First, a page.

Serious genealogists look far beyond the Internet for original records and go to great lengths to find them. A key destination is the National Archives in Washington, DC, where you can touch documents your ancestors personally created. In this video, archivist Reginald Washington takes you into the secure stacks where pension records are preserved, and John Humphrey, Certified Genealogist(SM), shares his excitement over the roles his ancestors played in the history of our country. (Film by Kate Geis and Allen Moore)
If you have visited the National Archives building in downtown DC (NARA I), you will recognize the research room where John Humphrey talks. If you haven’t had the opportunity to visit this wonderful facility, this is the room where you get to personally explore any requested records.
If you haven’t been fortunate to take a behind the scenes tour at NARA I or II, which most of us haven’t, the stacks where Reginald Washington takes us will be a rare opportunity for you to get a glimpse of how our nation’s documents are physically archived.
Reginald Washington, Archivist/Genealogy Specialist
Whether you have or have not researched at the National Archives in Washington, DC, or at any of its regional branches, do check out this newest video . It just might inspire you to get your hands on originals of your ancestors’ pension paperwork, immigration and naturalization records, land files, court records, Native American records, census pages, and so much more! Even if you have been to NARA, like I have, I just really enjoyed listening and watching and being reminded of how special it is to find and examine original documents, especially if they are about your ancestors.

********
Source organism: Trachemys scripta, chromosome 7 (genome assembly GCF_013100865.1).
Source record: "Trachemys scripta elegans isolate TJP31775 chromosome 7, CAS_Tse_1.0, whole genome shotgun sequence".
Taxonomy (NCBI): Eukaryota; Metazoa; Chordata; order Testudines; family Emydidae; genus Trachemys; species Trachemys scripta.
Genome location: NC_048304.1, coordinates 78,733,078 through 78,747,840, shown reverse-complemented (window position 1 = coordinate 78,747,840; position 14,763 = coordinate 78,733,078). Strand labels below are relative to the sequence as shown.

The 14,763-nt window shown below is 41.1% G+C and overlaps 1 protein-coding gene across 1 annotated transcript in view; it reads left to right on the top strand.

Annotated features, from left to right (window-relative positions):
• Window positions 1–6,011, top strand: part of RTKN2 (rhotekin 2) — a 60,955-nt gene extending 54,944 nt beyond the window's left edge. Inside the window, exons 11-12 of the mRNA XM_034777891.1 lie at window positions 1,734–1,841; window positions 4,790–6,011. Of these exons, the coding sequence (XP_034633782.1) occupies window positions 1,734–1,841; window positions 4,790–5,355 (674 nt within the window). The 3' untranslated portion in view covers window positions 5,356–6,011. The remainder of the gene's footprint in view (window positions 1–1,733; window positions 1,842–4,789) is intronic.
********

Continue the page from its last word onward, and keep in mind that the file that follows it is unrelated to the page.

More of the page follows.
copyright © National Genealogical Society, 3108 Columbia Pike, Suite 300, Arlington, Virginia 22204-4370. http://www.ngsgenealogy.org/.
Republication of UpFront articles is permitted and encouraged for non-commercial purposes without express permission from NGS. Please drop us a note telling us where and when you are using the article. Express written permission is required if you wish to republish UpFront articles for commercial purposes. You may send a request for express written permission to [email protected]. All republished articles may not be edited or reworded and must contain the copyright statement found at the bottom of each UpFront article.
Follow NGS via Facebook, YouTube and Twitter.
Think your friends, colleagues, or fellow genealogy researchers would find this blog post interesting? If so, please let them know that anyone can read past UpFront with NGS posts or subscribe!
Suggestions for topics for future Upfront with NGS posts are always welcome. Please send any suggested topics to [email protected].